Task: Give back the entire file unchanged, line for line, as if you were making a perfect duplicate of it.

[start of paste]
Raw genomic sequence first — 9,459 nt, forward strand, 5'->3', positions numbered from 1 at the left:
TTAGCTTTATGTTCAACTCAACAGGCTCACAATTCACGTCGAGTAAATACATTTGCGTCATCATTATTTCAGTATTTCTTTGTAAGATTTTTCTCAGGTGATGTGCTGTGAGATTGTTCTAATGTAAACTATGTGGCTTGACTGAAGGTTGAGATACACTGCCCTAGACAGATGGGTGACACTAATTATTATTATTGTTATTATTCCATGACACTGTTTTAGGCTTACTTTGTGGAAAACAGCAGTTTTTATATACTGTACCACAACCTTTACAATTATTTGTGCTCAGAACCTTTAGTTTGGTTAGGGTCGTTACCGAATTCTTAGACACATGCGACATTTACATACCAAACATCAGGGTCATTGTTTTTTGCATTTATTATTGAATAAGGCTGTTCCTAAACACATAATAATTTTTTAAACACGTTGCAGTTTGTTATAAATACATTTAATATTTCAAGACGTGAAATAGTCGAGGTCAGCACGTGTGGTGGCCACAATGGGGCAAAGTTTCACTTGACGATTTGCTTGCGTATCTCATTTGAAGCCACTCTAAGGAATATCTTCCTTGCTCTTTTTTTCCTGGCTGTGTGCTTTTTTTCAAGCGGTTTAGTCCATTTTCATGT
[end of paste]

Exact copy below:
Raw genomic sequence first — 9,459 nt, forward strand, 5'->3', positions numbered from 1 at the left:
TTAGCTTTATGTTCAACTCAACAGGCTCACAATTCACGTCGAGTAAATACATTTGCGTCATCATTATTTCAGTATTTCTTTGTAAGATTTTTCTCAGGTGATGTGCTGTGAGATTGTTCTAATGTAAACTATGTGGCTTGACTGAAGGTTGAGATACACTGCCCTAGACAGATGGGTGACACTAATTATTATTATTGTTATTATTCCATGACACTGTTTTAGGCTTACTTTGTGGAAAACAGCAGTTTTTATATACTGTACCACAACCTTTACAATTATTTGTGCTCAGAACCTTTAGTTTGGTTAGGGTCGTTACCGAATTCTTAGACACATGCGACATTTACATACCAAACATCAGGGTCATTGTTTTTTGCATTTATTATTGAATAAGGCTGTTCCTAAACACATAATAATTTTTTAAACACGTTGCAGTTTGTTATAAATACATTTAATATTTCAAGACGTGAAATAGTCGAGGTCAGCACGTGTGGTGGCCACAATGGGGCAAAGTTTCACTTGACGATTTGCTTGCGTATCTCATTTGAAGCCACTCTAAGGAATATCTTCCTTGCTCTTTTTTTCCTGGCTGTGTGCTTTTTTTCAAGCGGTTTAGTCCATTTTCATGT